Submitted by Charles Hugh-Smith of OfTwoMinds blog,
Trying to "fix" a sclerotic, inefficient state-cartel economy by boosting inflation--the ultimate goal of Japan's Monetary Pearl Harbor-- is a self-liquidating path to destruction.
The Bank of Japan's surprise expansion of financial stimulus strikes me as the monetary equivalent of Pearl Harbor --not in the sense of launching a pre-emptive war (though the move does raise the odds of a global currency war), but in the sense of a leadership pursuing a Grand Strategy to the point of self-destruction because they have no alternative within their intellectual and political framework.
In the years before Japan's December 7, 1941 attack on Pearl Harbor, the Imperial government's Grand Strategy was simple: bring the entire Asian-Pacific region under the control of the Japanese Empire.
That this Imperial Project would necessarily lead to conflict with the United States was baked into the project from the moment of its inception.
To lift productivity, Japan needs serious structural changes to promote creative destruction, the process of replacing decaying firms with vibrant ones. The sectors of Japan’s economy that face international competition, such as the auto industry, enjoy high productivity. But the lion’s share of the economy is domestically oriented, and much of it is shielded from both international and domestic competition by domestic regulations and cartel-like business practices.Japan’s milk market isn’t even open to domestic competition. The powerful farm cooperative known as Japan Agriculture uses its stranglehold on distribution to protect inefficient farmers in the main part of Japan by hindering shipments of milk from the larger, more efficient farms in the northern island of Hokkaido. Tokyo turns a blind eye because Japan Agriculture is a powerful electoral ally of Abe’s political party and because rural voters are disproportionately represented in the Diet. A real reformer would scrap Japan Agriculture’s exemption from the Antimonopoly Act, a law passed in 1947 designed to encourage competition, and use the act to crack down on such practices.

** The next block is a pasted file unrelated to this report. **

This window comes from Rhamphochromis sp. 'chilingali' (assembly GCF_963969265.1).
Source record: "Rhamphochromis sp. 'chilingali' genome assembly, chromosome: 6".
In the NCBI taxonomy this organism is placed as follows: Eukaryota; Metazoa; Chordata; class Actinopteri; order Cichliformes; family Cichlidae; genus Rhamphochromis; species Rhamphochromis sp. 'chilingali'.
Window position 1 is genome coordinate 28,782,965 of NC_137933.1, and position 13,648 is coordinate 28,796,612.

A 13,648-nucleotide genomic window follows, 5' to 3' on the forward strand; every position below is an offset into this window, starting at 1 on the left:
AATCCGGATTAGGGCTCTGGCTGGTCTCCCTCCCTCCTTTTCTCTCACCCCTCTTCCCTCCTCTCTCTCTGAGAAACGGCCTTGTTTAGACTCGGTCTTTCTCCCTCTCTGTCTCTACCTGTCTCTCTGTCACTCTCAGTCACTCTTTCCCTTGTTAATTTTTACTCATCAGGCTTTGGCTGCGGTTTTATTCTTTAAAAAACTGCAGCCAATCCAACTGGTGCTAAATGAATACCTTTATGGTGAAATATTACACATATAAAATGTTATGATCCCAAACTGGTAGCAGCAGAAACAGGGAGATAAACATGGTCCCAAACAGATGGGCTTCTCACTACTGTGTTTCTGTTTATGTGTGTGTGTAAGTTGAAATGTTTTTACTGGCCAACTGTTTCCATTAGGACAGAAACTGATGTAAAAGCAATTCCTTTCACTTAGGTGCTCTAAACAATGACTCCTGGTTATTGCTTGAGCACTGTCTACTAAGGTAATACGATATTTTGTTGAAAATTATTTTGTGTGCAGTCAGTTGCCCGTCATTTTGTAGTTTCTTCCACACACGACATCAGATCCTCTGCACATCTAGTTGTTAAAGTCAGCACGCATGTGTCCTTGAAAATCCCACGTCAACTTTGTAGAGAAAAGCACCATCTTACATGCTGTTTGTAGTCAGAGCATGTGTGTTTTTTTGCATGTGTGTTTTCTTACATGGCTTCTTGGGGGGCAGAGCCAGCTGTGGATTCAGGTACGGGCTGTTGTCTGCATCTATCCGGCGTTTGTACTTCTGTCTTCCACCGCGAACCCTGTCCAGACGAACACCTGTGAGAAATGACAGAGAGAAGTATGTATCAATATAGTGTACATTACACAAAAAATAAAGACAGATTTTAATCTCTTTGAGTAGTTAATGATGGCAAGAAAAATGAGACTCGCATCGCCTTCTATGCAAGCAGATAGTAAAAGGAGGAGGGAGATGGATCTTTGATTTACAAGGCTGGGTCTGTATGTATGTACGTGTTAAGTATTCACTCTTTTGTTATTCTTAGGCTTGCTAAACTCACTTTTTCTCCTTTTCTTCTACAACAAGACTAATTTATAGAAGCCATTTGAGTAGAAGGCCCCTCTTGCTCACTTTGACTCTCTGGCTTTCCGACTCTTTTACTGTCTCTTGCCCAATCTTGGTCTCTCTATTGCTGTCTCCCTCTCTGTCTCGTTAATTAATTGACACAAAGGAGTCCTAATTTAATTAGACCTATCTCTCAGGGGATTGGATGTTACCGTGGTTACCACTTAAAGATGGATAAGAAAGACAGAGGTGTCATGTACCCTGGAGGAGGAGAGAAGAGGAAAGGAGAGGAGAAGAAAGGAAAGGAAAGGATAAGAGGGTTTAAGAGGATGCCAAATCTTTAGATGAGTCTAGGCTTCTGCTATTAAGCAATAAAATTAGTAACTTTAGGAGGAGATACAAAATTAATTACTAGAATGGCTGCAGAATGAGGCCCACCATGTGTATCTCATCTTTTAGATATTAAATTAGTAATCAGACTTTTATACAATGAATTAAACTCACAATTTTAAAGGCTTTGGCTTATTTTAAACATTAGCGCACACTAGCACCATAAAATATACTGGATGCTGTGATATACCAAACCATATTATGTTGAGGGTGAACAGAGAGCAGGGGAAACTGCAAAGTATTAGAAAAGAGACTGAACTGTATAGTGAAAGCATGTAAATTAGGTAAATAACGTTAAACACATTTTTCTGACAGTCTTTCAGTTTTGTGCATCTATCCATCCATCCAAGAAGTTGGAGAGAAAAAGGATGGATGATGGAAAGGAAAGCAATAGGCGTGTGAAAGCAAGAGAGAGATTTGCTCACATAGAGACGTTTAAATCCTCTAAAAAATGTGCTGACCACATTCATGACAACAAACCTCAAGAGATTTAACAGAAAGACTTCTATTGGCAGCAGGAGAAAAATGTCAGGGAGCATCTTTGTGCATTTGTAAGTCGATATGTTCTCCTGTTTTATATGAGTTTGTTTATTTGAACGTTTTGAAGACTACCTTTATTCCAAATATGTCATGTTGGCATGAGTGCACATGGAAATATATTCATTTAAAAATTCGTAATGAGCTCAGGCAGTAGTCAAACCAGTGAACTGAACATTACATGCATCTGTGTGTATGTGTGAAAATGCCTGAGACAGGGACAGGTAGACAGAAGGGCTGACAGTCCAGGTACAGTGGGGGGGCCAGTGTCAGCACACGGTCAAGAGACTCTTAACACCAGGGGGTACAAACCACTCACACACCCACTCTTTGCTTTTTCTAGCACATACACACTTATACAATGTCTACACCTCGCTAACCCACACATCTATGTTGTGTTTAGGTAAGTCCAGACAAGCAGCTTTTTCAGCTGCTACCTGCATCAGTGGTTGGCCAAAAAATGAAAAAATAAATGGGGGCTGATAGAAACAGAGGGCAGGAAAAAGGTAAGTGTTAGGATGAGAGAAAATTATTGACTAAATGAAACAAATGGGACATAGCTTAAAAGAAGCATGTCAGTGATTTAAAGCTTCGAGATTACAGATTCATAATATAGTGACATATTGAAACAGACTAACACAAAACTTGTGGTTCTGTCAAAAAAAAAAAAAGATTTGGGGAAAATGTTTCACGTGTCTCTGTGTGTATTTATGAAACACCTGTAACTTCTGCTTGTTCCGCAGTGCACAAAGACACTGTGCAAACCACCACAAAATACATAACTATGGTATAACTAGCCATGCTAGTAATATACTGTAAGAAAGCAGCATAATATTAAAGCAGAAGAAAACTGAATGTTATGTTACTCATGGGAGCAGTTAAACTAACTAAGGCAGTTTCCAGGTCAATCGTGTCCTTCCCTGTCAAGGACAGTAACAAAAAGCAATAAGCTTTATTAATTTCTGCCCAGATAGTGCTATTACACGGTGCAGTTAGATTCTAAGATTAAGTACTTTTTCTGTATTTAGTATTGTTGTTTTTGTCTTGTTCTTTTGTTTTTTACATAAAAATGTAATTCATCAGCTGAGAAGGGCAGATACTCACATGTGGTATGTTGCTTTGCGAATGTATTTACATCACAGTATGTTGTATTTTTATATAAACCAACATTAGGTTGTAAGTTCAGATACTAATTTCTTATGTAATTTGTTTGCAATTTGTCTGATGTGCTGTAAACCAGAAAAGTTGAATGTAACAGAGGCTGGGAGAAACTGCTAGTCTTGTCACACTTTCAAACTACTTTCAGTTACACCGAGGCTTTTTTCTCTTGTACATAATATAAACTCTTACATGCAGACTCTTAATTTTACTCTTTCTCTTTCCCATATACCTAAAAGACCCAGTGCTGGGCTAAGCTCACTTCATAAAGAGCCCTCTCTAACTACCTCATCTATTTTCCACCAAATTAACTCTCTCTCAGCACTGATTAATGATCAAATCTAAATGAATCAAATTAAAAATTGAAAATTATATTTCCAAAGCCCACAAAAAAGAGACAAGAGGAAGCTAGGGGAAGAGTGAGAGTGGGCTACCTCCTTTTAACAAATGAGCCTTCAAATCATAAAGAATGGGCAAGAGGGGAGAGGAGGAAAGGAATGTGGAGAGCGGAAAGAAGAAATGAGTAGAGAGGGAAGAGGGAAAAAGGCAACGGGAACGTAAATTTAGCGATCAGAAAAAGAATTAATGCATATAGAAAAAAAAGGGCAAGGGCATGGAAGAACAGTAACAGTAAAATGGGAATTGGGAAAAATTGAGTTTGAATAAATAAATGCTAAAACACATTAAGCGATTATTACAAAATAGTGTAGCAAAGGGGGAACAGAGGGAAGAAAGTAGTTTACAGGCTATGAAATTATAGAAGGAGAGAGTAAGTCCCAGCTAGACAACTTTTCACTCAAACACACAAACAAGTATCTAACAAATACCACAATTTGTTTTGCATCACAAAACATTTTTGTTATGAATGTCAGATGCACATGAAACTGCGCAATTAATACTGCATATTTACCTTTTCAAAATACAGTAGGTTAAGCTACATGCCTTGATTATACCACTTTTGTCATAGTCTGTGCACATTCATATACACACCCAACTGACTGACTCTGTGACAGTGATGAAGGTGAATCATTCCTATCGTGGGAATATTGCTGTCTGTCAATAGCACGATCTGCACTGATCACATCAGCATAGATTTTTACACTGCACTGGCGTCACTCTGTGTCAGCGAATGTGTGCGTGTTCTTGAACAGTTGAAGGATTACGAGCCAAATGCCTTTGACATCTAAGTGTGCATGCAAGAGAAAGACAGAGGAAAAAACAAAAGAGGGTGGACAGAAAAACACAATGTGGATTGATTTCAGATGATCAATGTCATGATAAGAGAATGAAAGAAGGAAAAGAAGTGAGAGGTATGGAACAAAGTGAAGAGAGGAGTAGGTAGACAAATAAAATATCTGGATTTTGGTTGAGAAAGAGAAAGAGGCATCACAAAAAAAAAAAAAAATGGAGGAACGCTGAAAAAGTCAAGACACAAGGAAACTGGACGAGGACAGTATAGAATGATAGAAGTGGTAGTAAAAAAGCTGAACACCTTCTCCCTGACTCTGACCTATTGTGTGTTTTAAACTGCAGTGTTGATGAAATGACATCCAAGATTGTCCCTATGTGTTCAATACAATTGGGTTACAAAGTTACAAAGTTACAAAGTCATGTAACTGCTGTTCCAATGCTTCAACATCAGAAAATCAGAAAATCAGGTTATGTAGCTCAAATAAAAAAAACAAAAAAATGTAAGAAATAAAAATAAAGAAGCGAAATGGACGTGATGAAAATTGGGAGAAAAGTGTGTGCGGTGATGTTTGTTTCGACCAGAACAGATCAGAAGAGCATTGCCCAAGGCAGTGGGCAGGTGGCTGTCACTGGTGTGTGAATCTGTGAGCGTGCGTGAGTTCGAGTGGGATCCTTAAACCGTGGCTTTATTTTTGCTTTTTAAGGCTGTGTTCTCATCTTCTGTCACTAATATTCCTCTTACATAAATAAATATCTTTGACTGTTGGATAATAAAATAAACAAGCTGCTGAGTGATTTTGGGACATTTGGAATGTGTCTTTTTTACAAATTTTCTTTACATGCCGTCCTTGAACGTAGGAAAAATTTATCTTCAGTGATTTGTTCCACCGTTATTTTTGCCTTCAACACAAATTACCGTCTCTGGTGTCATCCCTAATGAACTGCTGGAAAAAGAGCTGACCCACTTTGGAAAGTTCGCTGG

Since Japan’s rigid labor laws make it nearly impossible to lay off permanent employees in downtimes, companies now tend to fill open slots with part-time or temporary workers, and they typically pay them a third less. Today, 17 percent of Japanese men aged 25 to 34 hold such second-class jobs, up from four percent in 1988. Low-paid temps and part-timers now make up 38 percent of Japanese employees of all ages and both sexes -- a stunning figure for a society that once prided itself on equality.
Since 1997, wages in Japan have fallen by nine percent in real terms. They are expected to continue falling, despite highly advertised wage hikes by a few hundred giant firms whose profits from overseas sales have been artificially boosted by the weaker yen. Abe claims that wages will rise once workers and firms come to expect inflation. In reality, deflation is not the cause of Japan’s problems but a symptom. Trying to cure Japan’s malaise by generating inflation is like trying to cure a fever by putting ice on the thermometer.
Now the Bank of Japan is pursuing its own self-destructive tragedy, and all the world can do is watch from afar and hope the eventual collapse of this Grand Strategy doesn't take the entire global financial system down with it.